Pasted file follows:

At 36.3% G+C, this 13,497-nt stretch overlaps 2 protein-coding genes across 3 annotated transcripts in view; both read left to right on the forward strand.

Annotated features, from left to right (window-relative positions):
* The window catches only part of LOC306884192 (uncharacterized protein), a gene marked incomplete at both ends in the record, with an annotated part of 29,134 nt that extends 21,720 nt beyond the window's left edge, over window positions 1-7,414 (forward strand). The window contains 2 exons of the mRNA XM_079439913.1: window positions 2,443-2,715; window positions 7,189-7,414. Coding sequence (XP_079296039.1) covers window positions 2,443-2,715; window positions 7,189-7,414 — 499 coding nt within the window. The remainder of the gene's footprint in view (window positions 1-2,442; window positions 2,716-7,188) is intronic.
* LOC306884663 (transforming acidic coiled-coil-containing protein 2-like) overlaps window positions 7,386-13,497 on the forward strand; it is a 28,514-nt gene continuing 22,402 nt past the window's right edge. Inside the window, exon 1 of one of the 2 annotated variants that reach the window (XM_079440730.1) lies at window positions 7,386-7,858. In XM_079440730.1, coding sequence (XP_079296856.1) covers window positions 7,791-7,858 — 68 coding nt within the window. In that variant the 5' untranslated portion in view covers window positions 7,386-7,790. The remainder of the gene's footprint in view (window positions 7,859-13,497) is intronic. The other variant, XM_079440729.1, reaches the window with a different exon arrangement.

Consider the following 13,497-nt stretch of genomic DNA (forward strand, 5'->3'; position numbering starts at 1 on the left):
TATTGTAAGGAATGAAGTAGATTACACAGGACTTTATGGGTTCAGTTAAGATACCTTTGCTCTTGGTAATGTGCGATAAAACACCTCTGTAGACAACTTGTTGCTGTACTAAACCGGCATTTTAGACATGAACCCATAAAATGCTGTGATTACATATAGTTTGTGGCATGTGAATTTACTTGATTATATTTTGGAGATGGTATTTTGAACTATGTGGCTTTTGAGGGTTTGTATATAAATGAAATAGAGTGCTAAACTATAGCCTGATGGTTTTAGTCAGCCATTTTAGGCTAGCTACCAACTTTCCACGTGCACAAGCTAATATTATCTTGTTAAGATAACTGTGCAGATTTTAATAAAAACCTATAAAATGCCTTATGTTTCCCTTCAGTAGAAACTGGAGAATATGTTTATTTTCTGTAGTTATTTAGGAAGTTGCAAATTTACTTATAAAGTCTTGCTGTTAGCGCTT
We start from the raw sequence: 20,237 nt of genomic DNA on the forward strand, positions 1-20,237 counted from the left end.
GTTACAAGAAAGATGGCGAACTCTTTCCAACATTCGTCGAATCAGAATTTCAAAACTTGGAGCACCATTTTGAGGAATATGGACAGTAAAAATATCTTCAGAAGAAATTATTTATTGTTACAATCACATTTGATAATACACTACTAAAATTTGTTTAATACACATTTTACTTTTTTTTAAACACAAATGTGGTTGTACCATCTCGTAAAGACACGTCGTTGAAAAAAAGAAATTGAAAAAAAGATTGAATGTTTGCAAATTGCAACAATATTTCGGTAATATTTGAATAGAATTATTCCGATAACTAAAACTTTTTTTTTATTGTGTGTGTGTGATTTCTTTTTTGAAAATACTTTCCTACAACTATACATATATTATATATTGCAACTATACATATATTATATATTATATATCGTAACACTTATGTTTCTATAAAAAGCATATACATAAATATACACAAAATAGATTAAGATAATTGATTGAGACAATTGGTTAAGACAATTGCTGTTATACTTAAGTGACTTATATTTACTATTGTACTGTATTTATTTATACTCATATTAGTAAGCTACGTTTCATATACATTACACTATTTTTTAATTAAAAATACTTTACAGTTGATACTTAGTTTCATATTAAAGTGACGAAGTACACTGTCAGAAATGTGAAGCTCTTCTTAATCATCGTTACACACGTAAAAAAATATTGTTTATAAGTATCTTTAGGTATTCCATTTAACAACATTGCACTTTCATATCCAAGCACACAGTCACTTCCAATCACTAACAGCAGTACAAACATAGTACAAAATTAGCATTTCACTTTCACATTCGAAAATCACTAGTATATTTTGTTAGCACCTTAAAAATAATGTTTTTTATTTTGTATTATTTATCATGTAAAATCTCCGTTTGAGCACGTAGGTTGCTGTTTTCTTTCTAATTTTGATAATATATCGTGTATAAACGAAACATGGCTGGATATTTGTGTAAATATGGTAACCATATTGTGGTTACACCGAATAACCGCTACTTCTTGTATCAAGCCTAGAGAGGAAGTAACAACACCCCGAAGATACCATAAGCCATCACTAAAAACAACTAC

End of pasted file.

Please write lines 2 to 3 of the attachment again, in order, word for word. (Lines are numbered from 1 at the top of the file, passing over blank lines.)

Annotated features, from left to right (window-relative positions):
* The window catches only part of LOC306884192 (uncharacterized protein), a gene marked incomplete at both ends in the record, with an annotated part of 29,134 nt that extends 21,720 nt beyond the window's left edge, over window positions 1-7,414 (forward strand). The window contains 2 exons of the mRNA XM_079439913.1: window positions 2,443-2,715; window positions 7,189-7,414. Coding sequence (XP_079296039.1) covers window positions 2,443-2,715; window positions 7,189-7,414 — 499 coding nt within the window. The remainder of the gene's footprint in view (window positions 1-2,442; window positions 2,716-7,188) is intronic.